The lecture material introduces the focus of the petroleum industry. The lecture material includes twenty (20) slides, and will require ~40 minutes to present. An exercise accompanies the lecture material. The introduction to the exercise contains seven (7) slides, which should take approximately ten (10) minutes of class time. The exercise itself is given in two (2) parts, where Part 1 is a brainstorming session conducted in class (~5 minutes), and Part 2 is for homework.
For Part 1 of the exercise, there are three (3) questions for students to consider and offer answers to. The instructor should read each question (provided in the introduction to the exercise) and give the students approximately 1.5 minutes to discuss each one. Answers are included to this part of the lecture, and should be discussed in class.
For Part 2, students are asked to find five (5) facts about the Canterbury Basin, New Zealand. A web search should produce a lot of information. This should be done as homework, and not during the class period.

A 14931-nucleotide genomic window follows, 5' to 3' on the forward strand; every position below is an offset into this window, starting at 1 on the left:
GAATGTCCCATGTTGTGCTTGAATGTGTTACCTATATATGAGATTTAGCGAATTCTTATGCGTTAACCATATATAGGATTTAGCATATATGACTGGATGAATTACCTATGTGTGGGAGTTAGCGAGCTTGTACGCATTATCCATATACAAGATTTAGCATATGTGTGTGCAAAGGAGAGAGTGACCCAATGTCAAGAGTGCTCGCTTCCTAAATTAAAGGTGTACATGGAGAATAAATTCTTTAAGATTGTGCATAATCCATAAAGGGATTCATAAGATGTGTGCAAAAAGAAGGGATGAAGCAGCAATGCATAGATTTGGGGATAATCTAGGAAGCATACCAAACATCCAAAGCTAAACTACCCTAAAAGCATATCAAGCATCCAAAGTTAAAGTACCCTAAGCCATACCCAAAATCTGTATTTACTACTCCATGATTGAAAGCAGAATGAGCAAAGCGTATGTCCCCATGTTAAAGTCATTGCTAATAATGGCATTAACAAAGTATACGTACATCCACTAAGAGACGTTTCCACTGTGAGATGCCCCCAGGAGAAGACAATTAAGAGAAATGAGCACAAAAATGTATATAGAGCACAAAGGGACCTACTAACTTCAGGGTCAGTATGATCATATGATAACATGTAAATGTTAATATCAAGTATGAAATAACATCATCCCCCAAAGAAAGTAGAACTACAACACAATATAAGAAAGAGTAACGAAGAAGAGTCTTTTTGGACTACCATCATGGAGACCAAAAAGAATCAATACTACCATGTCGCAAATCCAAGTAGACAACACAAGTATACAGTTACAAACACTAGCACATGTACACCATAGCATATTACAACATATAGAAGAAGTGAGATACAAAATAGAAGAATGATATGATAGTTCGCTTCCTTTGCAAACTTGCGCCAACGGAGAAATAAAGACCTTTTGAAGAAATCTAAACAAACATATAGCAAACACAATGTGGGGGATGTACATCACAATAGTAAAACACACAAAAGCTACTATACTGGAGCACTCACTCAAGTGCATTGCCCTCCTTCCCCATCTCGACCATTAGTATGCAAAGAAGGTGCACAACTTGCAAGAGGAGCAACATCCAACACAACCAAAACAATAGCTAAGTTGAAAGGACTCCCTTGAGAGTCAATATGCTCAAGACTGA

At the end of the lecture, students should be able to:
Man-made sound waves produced by airguns travel through the earth, reflect off different rock layers, then are recorded by geophones being towed behind the boat.
Seismic tomography is an imaging technique that uses seismic waves generated by earthquakes and explosions to create computer-generated, three-dimensional images of Earth's interior. CAT scans are often used as an analogy. Here we simplify things and make an Earth of uniform density with a slow zone that we image as a magma chamber.
Discover the basic methods in finding oil, and the five (5) major components you need to cook, contain, and preserve a resource play.
This course, based on teaching material from Dr. Fred Schroeder (formerly of Exxon/ExxonMobil), reflects on the geology and geophysics basics for the petroleum industry. General geology and basic geophysics are not required, but helpful with the material.